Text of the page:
Cam Lightsey is a single mom who works as a lactation consultant. She has been raising daughter Aubrey alone since her ex, Martin, an attorney, left her to join a Scientology-like cult called Next! where he protects high profile Hollywood Nextarians. Aubrey was only two when Martin left and has no memories of him but she's now having conversations with him on Facebook behind her mother's back. While Cam ignores Aubrey's growing apathy to college, Aubrey is making her own plans for her future, ones that include her boyfriend, the high school football star, Tyler Moldenhauer. The disconnect between this mother and daughter, who were once so close, silently grows.
Narrated by both Cam and by Aubrey, the timelines of their narration are completely different. Cam tells of the present, the summer after Aubrey's graduation, as alone, she buys all of the things that she imagines Aubrey will need once she boards that plane for college. Aubrey, meanwhile narrates the fall prior to this post-high school summer, when she gives up band and falls for Tyler, and in the process drastically changes who she's always been. In each of their narratives, it is possible to see all the places that things have gone wrong between mother and daughter.
Cam wonders if Aubrey's life would have taken the path that she, Cam, wanted had Martin been present in their lives or if they had not moved to the suburbs to send Aubrey to better schools or even if she had just insisted that Aubrey see a doctor after suffering heat exhuastion at band boot camp. Bird has done a fanastic job of capturing the insecurities of a mother second-guessing herself, only wanting her daughter to succeed and to have the life that Cam has sacrificed so much to provide. That Aubrey wants a different life is what Cam is having such a difficult time seeing and accepting with grace.
Aubrey, who was once so open with her mother, retreated, withheld, and turned sullen her final year in school seemingly inexplicably and so Cam blames this transformation on boyfriend Tyler. In fact, Aubrey's narration shows that her withdrawal from her mother is simply a growing up and growing into adulthood. The only way that she feels that she can do that is by becoming secretive and breaking the bond she and Cam have shared for so long. This is, of course, not the only route to adulthood, but it is such a common one because the self-centeredness of teens makes them believe that their parent(s) will accept their self-sufficiency, personal choices, and change no other way. Again, Bird has captured this beautifully.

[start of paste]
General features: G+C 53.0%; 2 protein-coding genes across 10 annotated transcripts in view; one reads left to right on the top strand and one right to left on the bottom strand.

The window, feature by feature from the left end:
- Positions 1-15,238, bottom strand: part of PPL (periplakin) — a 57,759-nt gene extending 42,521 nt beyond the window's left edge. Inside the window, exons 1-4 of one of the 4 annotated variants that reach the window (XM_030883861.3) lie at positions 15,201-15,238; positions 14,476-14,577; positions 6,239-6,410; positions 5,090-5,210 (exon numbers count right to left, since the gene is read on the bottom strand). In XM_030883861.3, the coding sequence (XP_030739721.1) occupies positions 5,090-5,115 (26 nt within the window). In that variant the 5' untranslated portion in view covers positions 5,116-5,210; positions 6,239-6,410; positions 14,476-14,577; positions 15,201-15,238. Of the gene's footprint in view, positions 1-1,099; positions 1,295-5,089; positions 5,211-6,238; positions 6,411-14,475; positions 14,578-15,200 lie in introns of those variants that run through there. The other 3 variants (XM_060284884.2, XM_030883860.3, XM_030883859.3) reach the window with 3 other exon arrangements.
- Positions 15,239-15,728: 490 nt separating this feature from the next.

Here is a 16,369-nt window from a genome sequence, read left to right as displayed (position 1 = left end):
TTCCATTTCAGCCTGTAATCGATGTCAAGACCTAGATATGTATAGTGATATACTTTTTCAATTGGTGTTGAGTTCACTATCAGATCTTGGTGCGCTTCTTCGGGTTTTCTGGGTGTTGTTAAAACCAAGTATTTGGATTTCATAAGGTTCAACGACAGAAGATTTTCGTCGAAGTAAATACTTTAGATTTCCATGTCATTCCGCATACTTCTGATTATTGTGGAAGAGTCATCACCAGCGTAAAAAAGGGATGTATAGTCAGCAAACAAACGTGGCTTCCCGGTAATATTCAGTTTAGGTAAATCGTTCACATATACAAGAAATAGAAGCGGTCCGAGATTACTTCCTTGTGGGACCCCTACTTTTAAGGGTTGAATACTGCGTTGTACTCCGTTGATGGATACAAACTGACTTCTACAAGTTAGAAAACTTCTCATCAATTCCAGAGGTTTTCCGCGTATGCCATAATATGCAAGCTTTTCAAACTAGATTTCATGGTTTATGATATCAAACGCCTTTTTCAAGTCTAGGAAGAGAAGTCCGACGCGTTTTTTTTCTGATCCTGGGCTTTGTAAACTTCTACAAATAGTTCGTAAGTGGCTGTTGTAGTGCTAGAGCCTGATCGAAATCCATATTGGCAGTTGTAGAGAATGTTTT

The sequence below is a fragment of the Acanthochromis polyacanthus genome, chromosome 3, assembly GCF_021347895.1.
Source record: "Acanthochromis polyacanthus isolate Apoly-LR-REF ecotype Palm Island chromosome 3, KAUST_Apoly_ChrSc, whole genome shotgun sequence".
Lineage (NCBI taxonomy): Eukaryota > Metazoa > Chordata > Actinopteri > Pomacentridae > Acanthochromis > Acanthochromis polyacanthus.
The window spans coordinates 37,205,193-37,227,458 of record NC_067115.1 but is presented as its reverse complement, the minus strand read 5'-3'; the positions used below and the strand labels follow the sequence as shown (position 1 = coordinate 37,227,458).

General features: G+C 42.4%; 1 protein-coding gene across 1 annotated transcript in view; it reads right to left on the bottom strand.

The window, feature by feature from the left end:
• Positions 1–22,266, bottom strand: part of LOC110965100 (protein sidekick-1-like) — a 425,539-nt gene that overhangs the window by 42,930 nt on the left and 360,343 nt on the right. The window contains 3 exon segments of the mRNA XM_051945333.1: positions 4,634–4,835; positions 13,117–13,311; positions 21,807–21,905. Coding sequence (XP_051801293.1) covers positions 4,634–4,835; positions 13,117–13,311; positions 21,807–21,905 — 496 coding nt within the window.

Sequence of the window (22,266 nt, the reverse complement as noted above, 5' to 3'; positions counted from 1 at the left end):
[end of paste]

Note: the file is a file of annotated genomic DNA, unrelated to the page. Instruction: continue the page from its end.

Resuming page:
While the main narrative about the growing, yawning gap between Cam and Aubrey is very well done, the secondary characters are little more than shadows. Even Aubrey's boyfriend Tyler, whose revelations to Aubrey about his past are seminal to the story, is little more than a place holder. Cam's ex and Aubrey's father never quite develops beyond the wishy-washy picture-less Facebook writer, certainly not to the point that it is understandable why Cam still carries a torch for him all these years after his abandonment. But these characters are truly secondary to the main thrust of the novel, which Bird does get right.
A very readable, enjoyable novel about communication, misunderstanding, letting go, and growing up, this would be a perfect book for those taking a child off to school for the first time. A reminder that our children's lives are not our own and that they will forge their own path as adults, this is funny, heatbreaking, and poignant in equal measure. Sarah Bird has delivered a bittersweet page-turner that will leave you sympathizing with both Cam and Aubrey as they each face a new chapter in life.
The Gap Year is featured in Good Housekeeping's Summer Beach Reads 2011 and on Yahoo's 10 Best Books for Summer.
For more information about Sarah Bird and the book visit her webpage, her Facebook page, and follow her on Twitter.
Thanks to Lisa from TLC Book Tours and the publisher for sending me a copy of the book for review.